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SRA sets out plans for engaging with firms undertaking conveyancing

The SRA has published a draft Supervision and Enforcement Strategy setting out how it intends to engage with firms undertaking conveyancing work.

The draft Strategy builds on work conducted by the SRA over the past two years which has focused on the risks posed by a small number of firms engaged in property-related fraud and money laundering. The draft Strategy will be further developed over the course of the year by work undertaken through the SRA's new approach to supervision, delivered through the supervision pilot (see notes).

Conveyancing accounts for a high proportion of claims on both Professional Indemnity Insurance (PII) and the Compensation Fund. It is also the subject of an unacceptable volume of complaints against the profession. Claims are arising from poor quality conveyancing but primarily from fraud and dishonesty – either directly on the part of a limited number of firms or as a result of firms’ risk management and compliance systems being weak and allowing those firms to become involved in dishonest transactions.

The SRA has published a separate Policy Statement on reforms to the compulsory PII arrangements designed to put the system on a long-term sustainable footing. In addition, the SRA will be undertaking a major thematic review of the regulation of conveyancing and the holding of client money during 2011. The objective of this review will be to identify mechanisms, both in the way the SRA regulates this area of business and the way firms manage compliance and risk, so as to reduce the causes of complaint and loss by clients leading to PII and Compensation Fund claims.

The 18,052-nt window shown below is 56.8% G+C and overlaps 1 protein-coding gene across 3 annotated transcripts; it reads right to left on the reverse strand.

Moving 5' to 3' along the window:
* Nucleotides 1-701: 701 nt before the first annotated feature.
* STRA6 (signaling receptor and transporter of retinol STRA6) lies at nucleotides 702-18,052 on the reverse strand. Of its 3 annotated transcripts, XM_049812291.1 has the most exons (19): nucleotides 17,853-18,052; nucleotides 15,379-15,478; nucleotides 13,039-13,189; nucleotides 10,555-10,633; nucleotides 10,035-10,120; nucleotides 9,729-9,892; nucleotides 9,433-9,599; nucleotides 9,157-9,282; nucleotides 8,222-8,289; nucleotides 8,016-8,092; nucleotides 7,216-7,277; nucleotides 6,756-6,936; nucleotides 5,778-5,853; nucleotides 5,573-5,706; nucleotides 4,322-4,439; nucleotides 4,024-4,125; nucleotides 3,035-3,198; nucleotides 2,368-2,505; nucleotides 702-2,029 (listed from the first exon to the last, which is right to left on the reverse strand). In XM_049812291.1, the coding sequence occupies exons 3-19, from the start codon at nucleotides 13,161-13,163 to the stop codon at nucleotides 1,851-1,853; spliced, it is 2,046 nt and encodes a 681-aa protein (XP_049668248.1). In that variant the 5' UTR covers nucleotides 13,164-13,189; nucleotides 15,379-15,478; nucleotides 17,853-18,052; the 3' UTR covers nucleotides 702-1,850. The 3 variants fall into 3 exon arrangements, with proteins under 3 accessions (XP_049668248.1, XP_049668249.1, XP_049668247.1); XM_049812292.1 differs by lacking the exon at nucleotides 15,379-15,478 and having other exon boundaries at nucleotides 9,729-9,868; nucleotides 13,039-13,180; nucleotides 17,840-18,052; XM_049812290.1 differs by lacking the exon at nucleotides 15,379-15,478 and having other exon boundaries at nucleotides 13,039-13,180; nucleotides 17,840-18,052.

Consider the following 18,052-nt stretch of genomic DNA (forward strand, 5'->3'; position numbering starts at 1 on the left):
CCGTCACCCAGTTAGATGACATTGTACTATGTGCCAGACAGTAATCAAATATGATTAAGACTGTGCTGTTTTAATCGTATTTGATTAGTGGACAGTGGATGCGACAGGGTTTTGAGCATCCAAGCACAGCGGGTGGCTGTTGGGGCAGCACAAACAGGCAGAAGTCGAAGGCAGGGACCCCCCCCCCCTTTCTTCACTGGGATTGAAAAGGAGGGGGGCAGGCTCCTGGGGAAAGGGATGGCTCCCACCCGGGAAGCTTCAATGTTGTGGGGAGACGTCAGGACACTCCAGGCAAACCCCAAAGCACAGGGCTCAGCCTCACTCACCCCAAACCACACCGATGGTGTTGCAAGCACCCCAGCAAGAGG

The draft Strategy forms a part of this overall package of measures designed to address the problems arising in this area.

Samantha Barrass, the SRA's Executive Director, Supervision, Risk and Standards commented: "There has been a substantial increase in payments made by PII and the Compensation Fund in the last few years as a result of poor quality and dishonesty in conveyancing transactions. We have seen a direct correlation between the downturn in the economy and the housing market and the increase in claims. These statistics highlight the need for us to continue to target our regulatory resources on conveyancing – both to assist firms in managing their own risks and compliance and to identify and prevent dishonest behaviour within a small number of firms."

Samantha explained: "Our aim is primarily to ensure that firms take seriously the risks in this area and establish good compliance and risk management systems so as to demonstrate an effective degree of internal control. Where we identify firms where this is not the case we will, in the first instance, work with them to enable them to put matters right themselves. Only if that approach fails, or we identify serious breaches that are putting clients at immediate risk, would we move towards enforcement action.

"Whilst this is not a formal consultation, we are keen to enter into a dialogue with firms and will be paying particular attention to the equality impact of our proposals."

See the draft Supervision and Enforcement Strategy at www.sra.org.uk/conveyancing

 

Note to editors

The aim of the SRA's supervisory activity is to help firms improve standards, reduce risk for consumers and enhance the reputation of legal service providers. The SRA's supervisory focus will be on the outcomes achieved rather than on the processes used to deliver them, although where warranted, more intensive analysis of activities and judgements may be required. The form of supervision the SRA uses for a particular firm will be tailored to take account of the risk it poses, its management of risk, its size and approach to and history of compliance. 
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